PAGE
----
Individuals who want to start their nursing career quickly can become certified nursing assistants (CNAs) in four to 12 weeks. Upon completion of a CNA program, nursing assistants are permitted to perform basic tasks, such as checking and recording patients’ vital signs and creating and maintaining
patient records. Nurses who want to become licensed practical nurses (LPNs)/licensed vocational nurses (LVNs) must complete a certificate or diploma program, which typically takes one year. However, students who want to work as registered nurses (RNs) will need additional training, and there are several steps that aspiring RNs must take to become eligible to pursue jobs in this field. In addition to completing educational requirements, students must pass a standardized licensing exam. It should be noted that some states require that nurses participate in continuing education coursework.
Basic Nursing Educational Requirements
There are three educational pathways to becoming a registered nurse. Educational options include completion of a diploma in nursing, an associate degree in nursing, or a bachelor’s in nursing program.
- Diploma in Nursing
A nursing diploma is the minimum educational requirement to pursue entry-level jobs in this field. This is a hospital-based program that can often be completed in two to three years, depending on the institution where it’s being offered. Nurse diploma programs should be accredited by state nursing boards, and may also be accredited through the National League for Nursing.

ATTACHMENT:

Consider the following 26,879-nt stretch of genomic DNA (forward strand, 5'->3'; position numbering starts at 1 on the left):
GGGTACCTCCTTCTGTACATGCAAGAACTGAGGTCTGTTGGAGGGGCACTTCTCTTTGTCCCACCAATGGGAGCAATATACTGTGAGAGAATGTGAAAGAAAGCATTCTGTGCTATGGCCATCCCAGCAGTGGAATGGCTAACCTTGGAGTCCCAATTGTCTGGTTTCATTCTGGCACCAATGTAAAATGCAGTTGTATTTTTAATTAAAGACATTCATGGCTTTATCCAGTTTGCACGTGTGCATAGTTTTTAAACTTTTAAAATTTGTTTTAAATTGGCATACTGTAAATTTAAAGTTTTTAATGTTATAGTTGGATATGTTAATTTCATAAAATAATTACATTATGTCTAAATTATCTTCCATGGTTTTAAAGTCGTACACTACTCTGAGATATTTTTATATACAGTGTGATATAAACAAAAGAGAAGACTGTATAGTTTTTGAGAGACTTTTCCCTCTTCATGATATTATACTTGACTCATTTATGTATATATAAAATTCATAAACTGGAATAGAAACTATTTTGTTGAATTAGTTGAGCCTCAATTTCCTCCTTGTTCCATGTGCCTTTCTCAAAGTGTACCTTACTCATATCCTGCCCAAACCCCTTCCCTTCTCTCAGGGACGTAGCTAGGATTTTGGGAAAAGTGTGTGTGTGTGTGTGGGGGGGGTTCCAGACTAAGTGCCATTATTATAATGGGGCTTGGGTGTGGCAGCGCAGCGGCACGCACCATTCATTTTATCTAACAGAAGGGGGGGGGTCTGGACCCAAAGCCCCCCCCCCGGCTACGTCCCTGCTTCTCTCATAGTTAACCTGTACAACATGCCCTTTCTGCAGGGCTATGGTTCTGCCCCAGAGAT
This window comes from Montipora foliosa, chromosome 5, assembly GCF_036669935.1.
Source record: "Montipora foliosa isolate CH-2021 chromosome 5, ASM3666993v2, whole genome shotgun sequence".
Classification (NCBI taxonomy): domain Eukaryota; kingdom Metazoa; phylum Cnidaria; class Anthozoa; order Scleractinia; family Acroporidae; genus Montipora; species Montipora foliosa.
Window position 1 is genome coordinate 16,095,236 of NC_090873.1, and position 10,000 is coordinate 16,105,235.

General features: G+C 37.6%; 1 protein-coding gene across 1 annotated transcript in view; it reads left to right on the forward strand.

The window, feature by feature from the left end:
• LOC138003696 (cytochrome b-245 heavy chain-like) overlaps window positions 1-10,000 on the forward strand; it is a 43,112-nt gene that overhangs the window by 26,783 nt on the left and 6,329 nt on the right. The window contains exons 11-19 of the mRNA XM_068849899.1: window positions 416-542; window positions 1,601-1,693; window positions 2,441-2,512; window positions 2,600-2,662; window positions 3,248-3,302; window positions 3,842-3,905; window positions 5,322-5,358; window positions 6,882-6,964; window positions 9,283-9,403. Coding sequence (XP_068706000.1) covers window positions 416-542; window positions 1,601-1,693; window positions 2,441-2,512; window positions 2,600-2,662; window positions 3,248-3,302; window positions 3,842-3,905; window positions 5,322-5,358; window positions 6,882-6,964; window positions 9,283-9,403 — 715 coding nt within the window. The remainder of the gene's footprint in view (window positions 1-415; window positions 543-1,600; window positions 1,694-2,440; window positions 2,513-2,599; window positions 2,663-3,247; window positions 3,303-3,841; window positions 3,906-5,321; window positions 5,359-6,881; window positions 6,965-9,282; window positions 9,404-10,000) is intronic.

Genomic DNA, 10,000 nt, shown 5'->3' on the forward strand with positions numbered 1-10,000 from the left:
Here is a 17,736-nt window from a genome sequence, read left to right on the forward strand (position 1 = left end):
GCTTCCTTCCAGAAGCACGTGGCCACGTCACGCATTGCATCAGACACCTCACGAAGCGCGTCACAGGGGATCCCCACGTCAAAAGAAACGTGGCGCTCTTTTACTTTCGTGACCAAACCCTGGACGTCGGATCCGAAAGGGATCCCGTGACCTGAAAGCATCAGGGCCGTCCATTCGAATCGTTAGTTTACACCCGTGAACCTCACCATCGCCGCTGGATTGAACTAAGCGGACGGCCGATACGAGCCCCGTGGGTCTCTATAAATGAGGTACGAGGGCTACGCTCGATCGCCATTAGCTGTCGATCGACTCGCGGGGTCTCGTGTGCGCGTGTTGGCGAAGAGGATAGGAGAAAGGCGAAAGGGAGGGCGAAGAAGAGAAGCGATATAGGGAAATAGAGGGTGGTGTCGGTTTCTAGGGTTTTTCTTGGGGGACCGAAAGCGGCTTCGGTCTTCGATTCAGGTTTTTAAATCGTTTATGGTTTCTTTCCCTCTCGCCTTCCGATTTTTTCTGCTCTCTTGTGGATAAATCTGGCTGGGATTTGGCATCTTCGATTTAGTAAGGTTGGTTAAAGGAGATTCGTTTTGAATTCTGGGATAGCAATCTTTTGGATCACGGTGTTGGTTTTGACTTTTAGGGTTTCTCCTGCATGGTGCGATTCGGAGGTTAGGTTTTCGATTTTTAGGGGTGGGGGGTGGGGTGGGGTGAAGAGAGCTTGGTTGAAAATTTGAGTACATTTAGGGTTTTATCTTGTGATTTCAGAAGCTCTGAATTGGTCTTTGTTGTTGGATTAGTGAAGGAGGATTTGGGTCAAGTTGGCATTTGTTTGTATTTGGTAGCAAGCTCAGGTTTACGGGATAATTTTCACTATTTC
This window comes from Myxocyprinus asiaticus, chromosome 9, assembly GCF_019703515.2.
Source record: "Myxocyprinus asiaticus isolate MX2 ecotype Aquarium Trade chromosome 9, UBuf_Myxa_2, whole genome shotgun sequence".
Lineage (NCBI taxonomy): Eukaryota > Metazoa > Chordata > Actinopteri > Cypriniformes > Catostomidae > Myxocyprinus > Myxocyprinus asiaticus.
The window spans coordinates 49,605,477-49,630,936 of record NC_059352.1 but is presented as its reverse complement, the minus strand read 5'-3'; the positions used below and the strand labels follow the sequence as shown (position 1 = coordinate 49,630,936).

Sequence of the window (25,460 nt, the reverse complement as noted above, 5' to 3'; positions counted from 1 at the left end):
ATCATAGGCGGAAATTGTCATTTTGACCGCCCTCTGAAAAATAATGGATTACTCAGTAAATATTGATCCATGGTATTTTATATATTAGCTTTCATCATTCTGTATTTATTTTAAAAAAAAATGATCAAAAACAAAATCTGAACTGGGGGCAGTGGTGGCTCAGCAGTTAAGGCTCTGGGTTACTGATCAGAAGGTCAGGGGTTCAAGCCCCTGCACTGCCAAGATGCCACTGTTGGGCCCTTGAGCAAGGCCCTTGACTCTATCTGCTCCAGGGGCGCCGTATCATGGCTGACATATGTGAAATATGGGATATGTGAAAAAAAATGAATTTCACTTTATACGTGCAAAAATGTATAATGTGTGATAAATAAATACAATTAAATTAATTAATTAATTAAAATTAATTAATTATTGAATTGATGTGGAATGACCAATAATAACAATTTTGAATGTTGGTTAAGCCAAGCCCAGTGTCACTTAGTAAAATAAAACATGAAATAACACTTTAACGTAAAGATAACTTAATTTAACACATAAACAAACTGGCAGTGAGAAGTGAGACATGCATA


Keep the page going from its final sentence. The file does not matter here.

- Associate Degree in Nursing (ADN)
Associate degree in nursing programs are typically offered by community colleges. Most programs can be completed in two to three years, and they blend classwork with hands-on training. The primary difference between an ADN and a diploma in nursing is that ADN programs are offered by colleges and diploma programs are hospital-based. Students enrolled in an ADN program must also complete general education coursework in subjects such as math, English, and social sciences. Nurse diploma programs, on the other hand, do not require general education study.